Catch Your Breath

miami_package_feelthehealdetoxI’ve learned to take a breath before I speak. When I don’t, I often find myself in a quagmire of problems.

Our lives are stuffed to the brim with space-fillers. With tablets, cell phones, computers, and much more at our fingertips, we can access information and have multiple conversations at once. While e-readers and other screens emphasize the importance of white space for our eyes, we’re constantly sacrificing the white space in our lives. Less white space leads to an overcrowding that pressures us, and our conversations are no exception.

Every second of white space in time doesn’t need to be filled. When we feel the pressure to fill every moment, we’ll begin to anticipate the filling process, thinking of what we want to say next instead of waiting, patiently listening, reflecting, and respectfully responding in turn. Invite processing time. It will take practice, because you’re likely not used to it, and people with whom you converse are certainly just as unfamiliar with it. More white space in conversations creates a slower cadence, a rhythm that flows more than fires. When push and pull is replaced with intentional give and take, the focus can shift from the conversation itself to a respect for the people having the conversation. After all, the relationship is more important than the outcome of the conversation. Words spoken should be driven by the impact they have on the relationship instead of the influence they have on the outcome of the conversation.

Breathing helps as you talk, because it’s an intentional invitation to reflect before responding. As I breathe, I invite God to fill my mind, heart, and words, taking a moment to intentionally yield to him. While it takes some getting used to, it’s not as intrusive or distracting as you might originally think. Most people won’t notice at all. It’s not a deep, cleansing breath, just a regular breath in for oxygen—with an invitation for more nourishing, courageous, and powerful breath. If you find yourself still struggling to listen to the person instead of planning what you’re about to say, you can also use an exhaled breath as you’re listening as a commitment to empty yourself of your self, yielding to and trusting God instead. (Let me admit, I do not always yield well, so I’m not sharing these techniques as someone who has perfected it. I’m a work in progress!)

Inviting breaths into a conversation isn’t just about you. Invite breaths for the other person, too. When somebody pauses to think of a word or finish a thought, wait with them. You might anticipate what you think they’re going to say, but respect them enough to let them finish. It’s nice to be known well enough that someone can finish your thoughts, but it’s also nice to be given the space and time to finish your own thoughts.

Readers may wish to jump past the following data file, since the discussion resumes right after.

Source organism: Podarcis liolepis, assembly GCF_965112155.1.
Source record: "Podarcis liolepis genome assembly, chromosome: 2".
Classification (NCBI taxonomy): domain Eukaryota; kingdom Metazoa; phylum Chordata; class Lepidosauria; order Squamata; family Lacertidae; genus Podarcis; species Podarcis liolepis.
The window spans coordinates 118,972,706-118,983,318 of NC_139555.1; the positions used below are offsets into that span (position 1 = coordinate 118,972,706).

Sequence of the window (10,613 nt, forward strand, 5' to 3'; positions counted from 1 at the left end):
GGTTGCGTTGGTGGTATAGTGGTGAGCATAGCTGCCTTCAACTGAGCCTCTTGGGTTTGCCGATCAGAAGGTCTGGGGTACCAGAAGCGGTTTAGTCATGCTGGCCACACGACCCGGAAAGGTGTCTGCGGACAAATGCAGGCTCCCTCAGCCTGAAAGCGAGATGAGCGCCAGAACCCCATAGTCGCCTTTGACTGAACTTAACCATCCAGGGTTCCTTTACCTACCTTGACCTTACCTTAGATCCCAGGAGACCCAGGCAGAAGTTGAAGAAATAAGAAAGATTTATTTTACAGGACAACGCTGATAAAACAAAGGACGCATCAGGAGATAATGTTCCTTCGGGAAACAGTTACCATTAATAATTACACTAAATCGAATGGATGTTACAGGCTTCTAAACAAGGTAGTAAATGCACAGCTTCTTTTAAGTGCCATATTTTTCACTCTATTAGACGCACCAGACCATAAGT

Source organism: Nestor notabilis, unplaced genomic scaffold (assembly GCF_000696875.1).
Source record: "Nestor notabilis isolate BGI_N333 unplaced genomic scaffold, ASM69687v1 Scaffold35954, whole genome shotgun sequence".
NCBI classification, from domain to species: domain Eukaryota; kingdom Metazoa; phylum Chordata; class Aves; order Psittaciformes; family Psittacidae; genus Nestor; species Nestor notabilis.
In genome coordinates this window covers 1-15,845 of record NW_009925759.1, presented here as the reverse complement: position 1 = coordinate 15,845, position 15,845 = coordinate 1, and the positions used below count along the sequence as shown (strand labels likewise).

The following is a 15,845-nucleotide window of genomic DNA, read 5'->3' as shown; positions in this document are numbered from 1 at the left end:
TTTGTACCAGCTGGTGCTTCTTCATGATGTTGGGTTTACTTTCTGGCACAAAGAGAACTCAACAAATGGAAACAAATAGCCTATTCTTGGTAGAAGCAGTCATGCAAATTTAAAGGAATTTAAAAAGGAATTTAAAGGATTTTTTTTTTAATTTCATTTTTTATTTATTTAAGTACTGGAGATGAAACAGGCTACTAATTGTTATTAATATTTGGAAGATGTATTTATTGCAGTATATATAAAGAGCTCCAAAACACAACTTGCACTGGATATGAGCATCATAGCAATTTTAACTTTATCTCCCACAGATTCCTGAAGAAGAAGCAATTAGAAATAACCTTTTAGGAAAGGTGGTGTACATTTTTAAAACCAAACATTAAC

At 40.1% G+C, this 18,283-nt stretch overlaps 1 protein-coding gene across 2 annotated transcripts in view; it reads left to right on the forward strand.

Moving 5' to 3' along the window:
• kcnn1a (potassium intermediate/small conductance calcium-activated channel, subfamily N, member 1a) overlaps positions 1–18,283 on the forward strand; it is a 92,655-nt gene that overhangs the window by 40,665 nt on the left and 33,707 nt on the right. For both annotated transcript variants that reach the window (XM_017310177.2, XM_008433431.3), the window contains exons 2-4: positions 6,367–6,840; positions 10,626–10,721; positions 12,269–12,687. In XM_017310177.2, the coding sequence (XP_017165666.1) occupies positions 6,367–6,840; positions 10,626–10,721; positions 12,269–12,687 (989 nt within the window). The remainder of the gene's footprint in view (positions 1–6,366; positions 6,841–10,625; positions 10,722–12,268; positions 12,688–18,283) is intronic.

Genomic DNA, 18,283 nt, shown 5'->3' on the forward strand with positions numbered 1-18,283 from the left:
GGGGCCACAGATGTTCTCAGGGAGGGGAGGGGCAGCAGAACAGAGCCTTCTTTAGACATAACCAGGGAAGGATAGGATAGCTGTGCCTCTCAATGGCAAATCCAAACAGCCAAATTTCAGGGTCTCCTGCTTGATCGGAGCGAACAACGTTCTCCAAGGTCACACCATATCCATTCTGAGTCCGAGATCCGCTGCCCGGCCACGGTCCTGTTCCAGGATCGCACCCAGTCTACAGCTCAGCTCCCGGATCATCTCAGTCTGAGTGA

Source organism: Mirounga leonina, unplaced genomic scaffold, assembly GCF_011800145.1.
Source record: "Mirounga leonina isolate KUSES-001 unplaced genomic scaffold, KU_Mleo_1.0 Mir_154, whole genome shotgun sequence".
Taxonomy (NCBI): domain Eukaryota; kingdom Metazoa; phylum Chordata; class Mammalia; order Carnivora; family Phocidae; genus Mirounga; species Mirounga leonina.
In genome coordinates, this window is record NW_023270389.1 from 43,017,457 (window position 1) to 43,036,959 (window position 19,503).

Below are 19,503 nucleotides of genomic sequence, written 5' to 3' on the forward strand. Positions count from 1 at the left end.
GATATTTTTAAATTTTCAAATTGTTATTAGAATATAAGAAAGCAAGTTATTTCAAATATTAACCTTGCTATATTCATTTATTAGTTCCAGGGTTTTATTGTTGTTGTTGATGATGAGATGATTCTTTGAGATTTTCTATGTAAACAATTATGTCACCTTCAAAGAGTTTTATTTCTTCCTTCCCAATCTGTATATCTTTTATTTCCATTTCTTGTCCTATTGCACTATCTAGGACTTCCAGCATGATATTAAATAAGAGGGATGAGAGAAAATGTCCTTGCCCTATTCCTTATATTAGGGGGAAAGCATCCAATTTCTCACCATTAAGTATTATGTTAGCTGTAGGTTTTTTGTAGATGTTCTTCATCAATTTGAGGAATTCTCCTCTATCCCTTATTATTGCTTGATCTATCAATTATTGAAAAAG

Conversations are not a race; they’re an opportunity to engage in relationship. Invite the nourishing rhythm of breathing into your conversations today.

I will be in them and you will be in me so that they will be completely one. Then the world will know that you sent me and that you loved them just as much as you loved me. (John 17:23)

Dumpster Fire

peluu8n5Now when we put bits into the mouths of horses to make them obey us, we also guide the whole animal. And consider ships: Though very large and driven by fierce winds, they are guided by a very small rudder wherever the will of the pilot directs. So too, though the tongue is a small part of the body, it boasts great things. Consider how large a forest a small fire ignites. And the tongue is a fire. The tongue, a world of unrighteousness, is placed among the parts of our bodies. It pollutes the whole body, sets the course of life on fire, and is set on fire by hell. (James 3:3-6)

It’s not just our tongues that can create a smothering fire. It’s our fingertips that click “share” in less than a second, or perhaps we spend a few seconds typing a comment. But are we truly engaging people, or are we only adding fuel to a fire that isn’t doing anyone good?

We think that if we don’t say anything, people won’t be faced with “truth.” We think we need to share our perspective on everything because we don’t want other perspectives to be the only ones represented. But if there’s a bunch of trash burning in the dumpster, tossing anything into it is only going to add to the sparks. Only a healthy dose of extinguisher will help, and we can rarely do that on our own. Even when our intentions are pure, the fury of the fire will likely gobble up what we offer.

Stay calm.

Be respectful.

Listen.

Add to the conversation instead of adding to the fire.

There are plenty of heated conversations already burning or ready to ignite with the smallest spark. Before you click “share,” check for inflammatory or offensive words, not just from your perspective but others as well. If you truly want to make a difference, engage people, and spur change, you’re going to need to filter your words, whether they originate with you or someone else.

Refuse to add to the dumpster fires.

I Love/Hate My Cell Phone

I have a love/hate relationship with my phone.

Setting all the convenient apps that help keep me organized aside, and even the social media that can keep me connected or distract me, my phone allows me to connect with the people I love, people I want to encourage, people who can help me find timely information, and so on.